The Mortgage Market Review (MMR) presents a real opportunity for intermediaries due to the expected rules around the removal of thea non-advised sales process, a panel of lenders has agreed.
Speaking during a Q&A at yesterday’s Mortgage Business Expo Manchester 2012 a panel of representatives from a variety of lenders including Barclays, GE Money, Nationwide Building Society, Platform and Virgin Money agreed that the new rules could provide a significant boost to intermediary business levels.
Sarah Green from Barclays said she expected to “see slightly more business coming through the intermediary side as we prepare for MMR”, while Mark Snape from GE Money said MMR “will help the intermediary market”. James Chidgey of Nationwide said the rule changes would be “of benefit to the intermediary as you supply whole of market advice”.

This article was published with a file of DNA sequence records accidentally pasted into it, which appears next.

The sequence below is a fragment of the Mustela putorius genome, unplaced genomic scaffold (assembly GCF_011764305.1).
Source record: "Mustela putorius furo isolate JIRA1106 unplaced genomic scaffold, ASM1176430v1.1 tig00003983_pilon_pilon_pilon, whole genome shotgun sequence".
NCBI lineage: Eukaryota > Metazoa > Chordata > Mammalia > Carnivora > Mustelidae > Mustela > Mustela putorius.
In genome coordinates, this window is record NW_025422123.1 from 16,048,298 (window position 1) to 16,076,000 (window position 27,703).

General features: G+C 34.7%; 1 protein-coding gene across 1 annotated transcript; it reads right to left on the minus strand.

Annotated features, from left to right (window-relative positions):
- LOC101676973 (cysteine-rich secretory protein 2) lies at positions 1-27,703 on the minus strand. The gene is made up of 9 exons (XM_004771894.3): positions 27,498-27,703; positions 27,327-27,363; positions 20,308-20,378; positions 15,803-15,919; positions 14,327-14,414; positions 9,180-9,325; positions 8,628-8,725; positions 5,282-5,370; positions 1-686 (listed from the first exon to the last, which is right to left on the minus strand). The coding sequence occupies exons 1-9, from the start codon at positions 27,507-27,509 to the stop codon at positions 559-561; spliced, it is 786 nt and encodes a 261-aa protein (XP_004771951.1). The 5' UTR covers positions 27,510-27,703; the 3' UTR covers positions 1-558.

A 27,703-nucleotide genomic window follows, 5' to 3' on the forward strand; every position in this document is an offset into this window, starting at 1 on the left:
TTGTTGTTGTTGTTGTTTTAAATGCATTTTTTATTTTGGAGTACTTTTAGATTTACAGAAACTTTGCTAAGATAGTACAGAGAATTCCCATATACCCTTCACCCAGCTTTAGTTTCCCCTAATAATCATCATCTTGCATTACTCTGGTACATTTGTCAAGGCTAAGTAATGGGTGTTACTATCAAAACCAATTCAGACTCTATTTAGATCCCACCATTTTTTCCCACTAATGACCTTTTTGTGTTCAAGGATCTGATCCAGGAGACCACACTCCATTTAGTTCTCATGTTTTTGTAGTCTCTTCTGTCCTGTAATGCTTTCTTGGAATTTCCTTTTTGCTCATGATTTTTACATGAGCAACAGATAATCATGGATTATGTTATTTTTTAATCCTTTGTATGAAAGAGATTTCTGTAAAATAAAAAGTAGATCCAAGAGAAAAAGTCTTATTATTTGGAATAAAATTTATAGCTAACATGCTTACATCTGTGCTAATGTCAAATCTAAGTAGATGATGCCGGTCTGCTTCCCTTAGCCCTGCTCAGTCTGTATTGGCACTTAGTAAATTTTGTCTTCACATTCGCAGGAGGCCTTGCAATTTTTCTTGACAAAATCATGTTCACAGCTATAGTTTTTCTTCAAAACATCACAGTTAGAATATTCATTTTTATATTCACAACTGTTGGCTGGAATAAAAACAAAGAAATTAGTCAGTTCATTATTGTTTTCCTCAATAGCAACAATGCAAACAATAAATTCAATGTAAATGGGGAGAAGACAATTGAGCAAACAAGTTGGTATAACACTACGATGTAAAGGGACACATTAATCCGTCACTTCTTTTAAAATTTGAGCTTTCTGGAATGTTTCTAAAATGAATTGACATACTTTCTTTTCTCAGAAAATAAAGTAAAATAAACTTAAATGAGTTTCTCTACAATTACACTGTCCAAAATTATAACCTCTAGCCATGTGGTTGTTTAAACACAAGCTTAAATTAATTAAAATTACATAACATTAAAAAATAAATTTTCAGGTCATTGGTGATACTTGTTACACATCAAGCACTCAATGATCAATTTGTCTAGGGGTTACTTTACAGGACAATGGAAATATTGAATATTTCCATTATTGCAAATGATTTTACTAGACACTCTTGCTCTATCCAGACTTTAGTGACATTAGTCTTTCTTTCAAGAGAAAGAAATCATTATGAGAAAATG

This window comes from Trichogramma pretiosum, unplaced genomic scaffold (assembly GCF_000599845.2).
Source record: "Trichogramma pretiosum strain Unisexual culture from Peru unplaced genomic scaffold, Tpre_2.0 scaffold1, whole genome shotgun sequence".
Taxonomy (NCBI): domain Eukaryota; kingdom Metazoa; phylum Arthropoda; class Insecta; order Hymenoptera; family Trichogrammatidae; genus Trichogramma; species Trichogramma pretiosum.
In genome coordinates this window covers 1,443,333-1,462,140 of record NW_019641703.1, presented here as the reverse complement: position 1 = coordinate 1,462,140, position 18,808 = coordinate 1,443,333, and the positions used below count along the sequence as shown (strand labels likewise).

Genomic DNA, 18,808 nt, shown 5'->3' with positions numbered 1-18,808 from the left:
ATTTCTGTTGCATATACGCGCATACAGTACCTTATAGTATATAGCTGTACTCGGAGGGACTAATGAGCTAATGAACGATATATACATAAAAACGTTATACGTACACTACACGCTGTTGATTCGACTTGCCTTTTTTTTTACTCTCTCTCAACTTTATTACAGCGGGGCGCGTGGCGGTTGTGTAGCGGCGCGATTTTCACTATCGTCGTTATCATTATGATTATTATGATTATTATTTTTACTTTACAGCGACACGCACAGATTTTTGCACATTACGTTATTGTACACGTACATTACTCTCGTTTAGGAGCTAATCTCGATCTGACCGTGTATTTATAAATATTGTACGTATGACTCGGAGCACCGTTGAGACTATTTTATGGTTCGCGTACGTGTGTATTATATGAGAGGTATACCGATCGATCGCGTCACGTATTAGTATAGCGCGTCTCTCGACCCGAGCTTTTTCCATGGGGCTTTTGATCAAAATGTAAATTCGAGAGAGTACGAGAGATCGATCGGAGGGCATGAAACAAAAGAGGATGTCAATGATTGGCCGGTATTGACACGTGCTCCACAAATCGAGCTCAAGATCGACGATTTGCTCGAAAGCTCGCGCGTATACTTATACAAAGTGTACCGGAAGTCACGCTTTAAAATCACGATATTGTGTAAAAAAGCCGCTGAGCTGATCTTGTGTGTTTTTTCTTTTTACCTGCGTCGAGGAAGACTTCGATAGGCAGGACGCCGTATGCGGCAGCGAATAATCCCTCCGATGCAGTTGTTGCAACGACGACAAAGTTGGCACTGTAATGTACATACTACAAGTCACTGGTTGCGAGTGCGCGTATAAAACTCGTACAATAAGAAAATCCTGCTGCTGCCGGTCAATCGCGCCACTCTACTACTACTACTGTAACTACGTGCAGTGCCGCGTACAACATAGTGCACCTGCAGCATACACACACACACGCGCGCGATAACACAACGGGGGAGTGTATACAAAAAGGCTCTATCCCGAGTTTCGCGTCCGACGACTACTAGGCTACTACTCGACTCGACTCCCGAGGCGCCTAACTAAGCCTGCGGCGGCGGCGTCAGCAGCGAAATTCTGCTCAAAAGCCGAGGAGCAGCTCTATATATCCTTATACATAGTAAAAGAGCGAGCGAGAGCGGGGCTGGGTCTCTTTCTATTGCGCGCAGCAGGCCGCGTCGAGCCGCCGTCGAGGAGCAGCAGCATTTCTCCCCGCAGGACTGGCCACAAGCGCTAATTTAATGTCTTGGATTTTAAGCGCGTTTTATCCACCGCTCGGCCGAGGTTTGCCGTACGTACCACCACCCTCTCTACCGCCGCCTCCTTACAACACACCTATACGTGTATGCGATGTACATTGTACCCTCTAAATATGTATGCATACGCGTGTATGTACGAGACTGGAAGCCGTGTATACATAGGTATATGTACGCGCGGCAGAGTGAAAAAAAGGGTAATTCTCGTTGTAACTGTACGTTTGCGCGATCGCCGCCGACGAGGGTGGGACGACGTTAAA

On the issue of anticipated gross mortgage lending levels for 2012 all agreed that it was likely the figure would not be much above £130 billion with at best a slight uplift in 2013.
Bank Base Rate was also likely to stay at its record low level till “at least 2014” according to Green.
There was also agreement across the panel that the Government appeared to be moving its austerity-only stance. Chidgey said: “the Government’s pendulum is moving to the growth agenda” while Lee Blackwell of Platform said it was positive to see the Government moving from austerity to growth.
On the issue of whether they, as lenders, would be following a route where the level of the procuration fee was determined by the quality of the business they received, all five answered in the negative.
Blackwell suggested following this strategy would be “an administrative nightmare” for lenders. Richard Tugwell of Virgin Money said he felt procuration fees “were a blunt instrument to do this”.
Finally when asked if they thought lenders had over-reacted when it came to culling their appetite for interest-only loans, Chidgey said: “I don’t think lenders have over-reacted at all. The MMR puts a significant responsibility on the lenders when it comes to interest-only – which is new for all lenders.”